Juripop helps victims rise above shame and prejudice

The legal aid organization promotes its free services by denouncing phrases victims of sexual violence are all too used to hearing.

Juripop, a Quebec-based non-profit legal aid organization, is promoting its services for individuals who have experienced or witnessed sexual violence with a campaign that denounces the judgement they might hear from other parts of society.

Juripop’s legal services are reserved for individuals in a precarious financial situation and who are not eligible for legal aid from other sources. Because of rising unemployment during the pandemic, more people have become eligible for its services.

“The phone is ringing [now] more than it ever has,” says Sophie Gagnon, lawyer and executive director at Juripop.

Juripop has also received a lot of calls related to domestic violence cases in particular – at first, from women’s shelters, and then from the survivors themselves. Gagnon said this led Juripop to establish access to confidential, free legal advice and family law to survivors of domestic violence last month.

Juripop is highlighting these services in a new campaign, its first created by FCB Montreal. It consists of three 15-second spots, which lay out common stereotypes that are associated with women who have experienced sexual violence, and then reassure they can access the help they need to take back control of their situation.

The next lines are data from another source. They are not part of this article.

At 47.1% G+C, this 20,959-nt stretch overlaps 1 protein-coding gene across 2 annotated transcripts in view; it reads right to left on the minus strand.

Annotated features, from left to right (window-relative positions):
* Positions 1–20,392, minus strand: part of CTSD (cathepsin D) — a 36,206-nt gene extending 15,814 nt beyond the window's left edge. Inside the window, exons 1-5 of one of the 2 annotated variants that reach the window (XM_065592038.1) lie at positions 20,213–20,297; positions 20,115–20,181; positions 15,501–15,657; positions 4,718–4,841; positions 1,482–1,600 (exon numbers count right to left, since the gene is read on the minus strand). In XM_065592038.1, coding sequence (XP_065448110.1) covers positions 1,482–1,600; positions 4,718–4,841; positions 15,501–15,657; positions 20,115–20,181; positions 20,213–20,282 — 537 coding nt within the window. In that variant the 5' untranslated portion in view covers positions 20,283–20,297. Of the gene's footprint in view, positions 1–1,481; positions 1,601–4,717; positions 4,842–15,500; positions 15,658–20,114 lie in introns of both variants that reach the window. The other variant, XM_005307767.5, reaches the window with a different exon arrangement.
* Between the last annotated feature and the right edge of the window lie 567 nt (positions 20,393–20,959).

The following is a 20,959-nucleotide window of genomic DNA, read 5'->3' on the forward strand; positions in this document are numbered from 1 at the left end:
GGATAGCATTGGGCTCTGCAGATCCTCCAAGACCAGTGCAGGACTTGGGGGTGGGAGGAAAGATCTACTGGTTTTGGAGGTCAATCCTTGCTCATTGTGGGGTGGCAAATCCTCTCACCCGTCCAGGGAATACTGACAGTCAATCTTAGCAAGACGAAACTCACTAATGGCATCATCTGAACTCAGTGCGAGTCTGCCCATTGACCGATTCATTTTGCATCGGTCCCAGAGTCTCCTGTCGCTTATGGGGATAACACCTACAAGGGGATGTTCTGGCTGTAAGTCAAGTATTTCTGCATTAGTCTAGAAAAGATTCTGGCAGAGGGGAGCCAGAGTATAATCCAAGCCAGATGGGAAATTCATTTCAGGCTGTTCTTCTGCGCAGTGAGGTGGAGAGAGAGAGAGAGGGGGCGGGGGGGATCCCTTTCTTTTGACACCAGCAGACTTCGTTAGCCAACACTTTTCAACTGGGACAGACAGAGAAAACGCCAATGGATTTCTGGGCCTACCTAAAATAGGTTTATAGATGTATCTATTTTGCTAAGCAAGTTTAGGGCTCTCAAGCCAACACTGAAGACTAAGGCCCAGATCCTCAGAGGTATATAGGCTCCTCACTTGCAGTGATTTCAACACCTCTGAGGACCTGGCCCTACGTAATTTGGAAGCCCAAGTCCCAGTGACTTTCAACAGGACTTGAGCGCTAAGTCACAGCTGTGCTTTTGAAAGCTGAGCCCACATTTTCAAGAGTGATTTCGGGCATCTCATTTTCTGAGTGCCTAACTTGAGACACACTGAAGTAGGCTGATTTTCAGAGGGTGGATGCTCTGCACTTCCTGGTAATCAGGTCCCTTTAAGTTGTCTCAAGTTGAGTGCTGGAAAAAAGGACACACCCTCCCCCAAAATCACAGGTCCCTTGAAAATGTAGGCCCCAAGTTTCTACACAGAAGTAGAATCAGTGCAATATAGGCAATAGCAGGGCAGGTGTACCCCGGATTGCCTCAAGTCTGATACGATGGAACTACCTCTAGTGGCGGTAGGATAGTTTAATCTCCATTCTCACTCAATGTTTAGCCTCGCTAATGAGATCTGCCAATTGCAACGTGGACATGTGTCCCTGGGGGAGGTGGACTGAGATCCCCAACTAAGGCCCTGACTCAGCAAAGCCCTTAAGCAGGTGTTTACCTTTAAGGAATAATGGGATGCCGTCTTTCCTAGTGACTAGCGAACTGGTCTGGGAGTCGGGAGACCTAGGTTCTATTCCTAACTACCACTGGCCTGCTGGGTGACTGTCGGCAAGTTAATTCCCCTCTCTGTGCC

“Since the #MeToo movement, we’ve been at the forefront of providing legal services to victims and survivors of sexual violence,” Gagnon says. “We started by providing basic legal information. The more we dug, the more we saw people who were experiencing sexual violence had a really hard time understanding and asserting their rights. We worked really hard to find funding to be able to play that role, to assist them in understanding their rights and making decisions to obtain justice.”

The services highlighted in this campaign were scheduled to launch in April but delayed by the pandemic. When Juripop first announced it had received funding for these services in December, the organization received roughly 35 calls for them, despite not being available yet.

“That showed me two things,” Gagnon says. ”One, in close to six months, although we referred them to other non-profit organizations and other associations, they still hadn’t found the services that answered their needs. Two, even as we were in the midst of a pandemic, [these survivors] wanted to go ahead and understand their rights following the gender-based violence they had gone through.”

The campaign will be released throughout Quebec on TV, radio, online and in La Presse+. There are also versions targeted at Black, Indigenous and queer communities, which traditionally have a harder time accessing services for survivors of sexual violence.  The second phase of the campaign, which is specifically focused on workplace harassment, will be deployed in the fall.